Bananafish was contacted by a local attorney, who advised her to privatize the Facebook posting and file a police report. Bananafish did file a police report. Because the man has not been charged with a crime, LEO is not identifying him.

Increasingly, we are being called to the streets to stand up and speak out against continued injustices that hurt our communities. It is inevitable that we will be forced to confront counter-protesters and agitators who want us to respond — who, somehow, think they are entitled to our time and attention. We should be prepared for this and, more than anything, be prepared to help someone else who might need us.

Bananafish was asked a litany of “why didn’t you” questions in response to the man grabbing her.

“I didn’t have time to react. There wasn’t time,” she said with a laugh. “I had self-defense training, but it didn’t come to mind.”

Bananafish’s attacker was like so many, mistaken of his entitlement. No one is promised a conversation because they initiate one. When he decided to confront Bananafish, he was within his rights to ask, and she was within hers to refuse. When he chose to touch and confine her, against her will, he crossed a line.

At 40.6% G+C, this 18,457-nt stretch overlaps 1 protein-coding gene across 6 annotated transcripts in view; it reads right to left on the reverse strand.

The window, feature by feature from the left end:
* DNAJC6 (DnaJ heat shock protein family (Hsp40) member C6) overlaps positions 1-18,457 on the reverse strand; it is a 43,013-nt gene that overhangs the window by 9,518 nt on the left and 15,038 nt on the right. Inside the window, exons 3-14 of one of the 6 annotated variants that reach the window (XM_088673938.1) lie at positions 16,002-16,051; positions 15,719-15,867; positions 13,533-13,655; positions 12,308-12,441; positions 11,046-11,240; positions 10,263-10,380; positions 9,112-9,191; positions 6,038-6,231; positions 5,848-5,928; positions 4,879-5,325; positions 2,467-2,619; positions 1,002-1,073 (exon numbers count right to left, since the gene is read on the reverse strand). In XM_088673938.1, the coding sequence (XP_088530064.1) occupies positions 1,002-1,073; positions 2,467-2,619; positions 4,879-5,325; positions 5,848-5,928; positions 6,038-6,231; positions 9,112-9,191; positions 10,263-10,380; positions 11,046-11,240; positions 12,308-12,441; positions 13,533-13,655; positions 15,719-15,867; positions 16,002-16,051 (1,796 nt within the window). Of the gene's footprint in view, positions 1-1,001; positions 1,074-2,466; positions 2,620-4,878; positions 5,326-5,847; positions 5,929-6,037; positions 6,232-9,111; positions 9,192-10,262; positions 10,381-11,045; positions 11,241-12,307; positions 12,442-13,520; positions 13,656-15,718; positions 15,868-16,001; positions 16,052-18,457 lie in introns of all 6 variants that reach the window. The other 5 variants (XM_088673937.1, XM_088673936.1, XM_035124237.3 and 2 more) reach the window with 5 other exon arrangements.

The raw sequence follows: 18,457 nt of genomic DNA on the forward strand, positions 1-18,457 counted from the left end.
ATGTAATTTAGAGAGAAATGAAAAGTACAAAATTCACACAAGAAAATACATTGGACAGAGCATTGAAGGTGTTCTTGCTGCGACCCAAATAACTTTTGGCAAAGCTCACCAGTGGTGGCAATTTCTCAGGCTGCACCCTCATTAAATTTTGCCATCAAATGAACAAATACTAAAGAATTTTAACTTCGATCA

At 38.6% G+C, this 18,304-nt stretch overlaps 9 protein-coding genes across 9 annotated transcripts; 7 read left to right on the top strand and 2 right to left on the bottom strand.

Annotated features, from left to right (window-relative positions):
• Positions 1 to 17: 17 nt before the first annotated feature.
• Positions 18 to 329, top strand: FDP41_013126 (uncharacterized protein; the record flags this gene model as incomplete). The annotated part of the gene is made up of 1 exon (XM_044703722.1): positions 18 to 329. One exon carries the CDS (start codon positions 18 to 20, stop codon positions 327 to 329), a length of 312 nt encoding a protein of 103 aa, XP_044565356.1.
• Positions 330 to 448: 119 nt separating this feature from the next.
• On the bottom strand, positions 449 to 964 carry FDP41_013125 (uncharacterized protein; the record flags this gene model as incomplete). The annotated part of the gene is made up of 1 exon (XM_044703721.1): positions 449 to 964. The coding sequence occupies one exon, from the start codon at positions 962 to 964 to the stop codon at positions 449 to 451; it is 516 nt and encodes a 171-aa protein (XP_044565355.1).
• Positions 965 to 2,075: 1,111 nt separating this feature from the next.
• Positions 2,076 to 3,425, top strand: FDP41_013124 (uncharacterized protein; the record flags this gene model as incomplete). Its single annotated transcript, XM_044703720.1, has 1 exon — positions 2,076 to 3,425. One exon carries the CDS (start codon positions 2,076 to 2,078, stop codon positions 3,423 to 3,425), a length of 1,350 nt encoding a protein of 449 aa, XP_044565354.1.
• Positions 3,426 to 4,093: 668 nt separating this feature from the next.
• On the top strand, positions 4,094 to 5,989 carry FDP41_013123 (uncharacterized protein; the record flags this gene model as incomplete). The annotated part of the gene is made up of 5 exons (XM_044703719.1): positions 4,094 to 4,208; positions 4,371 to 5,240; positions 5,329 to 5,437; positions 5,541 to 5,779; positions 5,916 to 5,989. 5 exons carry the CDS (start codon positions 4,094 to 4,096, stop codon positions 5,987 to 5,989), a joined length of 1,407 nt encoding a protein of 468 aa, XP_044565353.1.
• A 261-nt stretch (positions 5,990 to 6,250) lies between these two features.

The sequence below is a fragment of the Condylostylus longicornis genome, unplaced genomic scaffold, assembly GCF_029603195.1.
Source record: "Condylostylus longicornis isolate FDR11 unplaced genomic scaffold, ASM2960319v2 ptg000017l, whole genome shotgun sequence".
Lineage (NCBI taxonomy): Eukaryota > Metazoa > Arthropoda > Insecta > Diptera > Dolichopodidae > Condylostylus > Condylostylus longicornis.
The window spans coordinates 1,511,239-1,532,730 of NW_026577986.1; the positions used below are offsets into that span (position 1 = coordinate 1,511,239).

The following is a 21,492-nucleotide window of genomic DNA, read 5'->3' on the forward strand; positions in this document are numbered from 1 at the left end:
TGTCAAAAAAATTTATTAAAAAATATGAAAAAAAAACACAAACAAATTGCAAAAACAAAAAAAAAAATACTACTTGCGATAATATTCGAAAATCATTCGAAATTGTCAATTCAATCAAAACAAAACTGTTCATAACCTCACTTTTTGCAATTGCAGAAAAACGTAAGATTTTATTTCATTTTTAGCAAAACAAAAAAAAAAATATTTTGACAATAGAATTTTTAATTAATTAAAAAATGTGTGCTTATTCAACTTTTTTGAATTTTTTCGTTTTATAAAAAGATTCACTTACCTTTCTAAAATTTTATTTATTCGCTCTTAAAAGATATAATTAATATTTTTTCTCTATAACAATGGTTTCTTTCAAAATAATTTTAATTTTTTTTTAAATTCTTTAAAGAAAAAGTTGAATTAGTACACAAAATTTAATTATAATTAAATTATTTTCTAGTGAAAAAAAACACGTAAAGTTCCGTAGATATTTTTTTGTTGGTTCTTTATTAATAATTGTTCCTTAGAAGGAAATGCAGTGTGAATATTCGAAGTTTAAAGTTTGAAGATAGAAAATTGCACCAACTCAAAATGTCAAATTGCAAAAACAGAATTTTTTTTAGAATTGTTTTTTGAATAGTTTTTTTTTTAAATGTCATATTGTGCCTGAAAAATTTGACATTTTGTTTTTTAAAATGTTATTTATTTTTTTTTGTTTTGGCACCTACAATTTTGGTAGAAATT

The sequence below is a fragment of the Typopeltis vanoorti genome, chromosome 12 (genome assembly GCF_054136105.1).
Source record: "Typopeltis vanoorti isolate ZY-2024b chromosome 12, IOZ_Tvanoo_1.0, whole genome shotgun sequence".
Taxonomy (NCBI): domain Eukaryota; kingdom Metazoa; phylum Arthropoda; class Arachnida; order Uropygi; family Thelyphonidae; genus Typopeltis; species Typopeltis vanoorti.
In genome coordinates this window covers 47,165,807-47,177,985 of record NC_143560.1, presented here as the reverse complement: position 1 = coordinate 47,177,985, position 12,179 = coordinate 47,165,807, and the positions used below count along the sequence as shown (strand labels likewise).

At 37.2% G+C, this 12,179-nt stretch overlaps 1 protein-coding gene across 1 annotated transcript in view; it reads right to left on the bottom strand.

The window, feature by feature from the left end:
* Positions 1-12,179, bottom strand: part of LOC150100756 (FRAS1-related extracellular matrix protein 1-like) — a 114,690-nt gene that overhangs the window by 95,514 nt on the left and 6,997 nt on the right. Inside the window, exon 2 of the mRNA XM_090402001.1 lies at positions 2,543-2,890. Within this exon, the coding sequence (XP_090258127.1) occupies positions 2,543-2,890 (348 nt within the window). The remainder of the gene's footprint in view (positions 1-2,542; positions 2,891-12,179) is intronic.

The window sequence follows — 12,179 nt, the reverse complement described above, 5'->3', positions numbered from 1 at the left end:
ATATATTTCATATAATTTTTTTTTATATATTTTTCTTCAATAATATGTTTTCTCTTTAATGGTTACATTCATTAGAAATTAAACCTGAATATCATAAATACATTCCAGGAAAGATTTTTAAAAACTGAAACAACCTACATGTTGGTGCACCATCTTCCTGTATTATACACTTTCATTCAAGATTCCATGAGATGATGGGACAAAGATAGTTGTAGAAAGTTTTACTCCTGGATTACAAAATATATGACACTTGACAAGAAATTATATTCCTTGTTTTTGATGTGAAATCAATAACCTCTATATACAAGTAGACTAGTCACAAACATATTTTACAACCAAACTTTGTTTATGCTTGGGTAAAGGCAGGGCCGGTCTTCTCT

This man should not be allowed near any protest or public function in the city. The LMPD needs to firmly address this issue.

Bananafish did the right thing by alerting others and going to the police. We hope that other women who have had this experience with this man, or men like him, will also report and file charges.

We have to let them know that #TimesUp •

About the Author

When protesting becomes dangerous

Erica Rucker is LEO Weekly’s editor-in-chief. In addition to her work at LEO, she is a haphazard writer, photographer, tarot card reader, and fair-to-middling purveyor of motherhood. Her earliest memories are of telling stories to her family and promising that the next would be shorter than the first. They never were. You can follow Erica on Twitter, but beware of honesty, overt blackness, and occasional geeky outrage.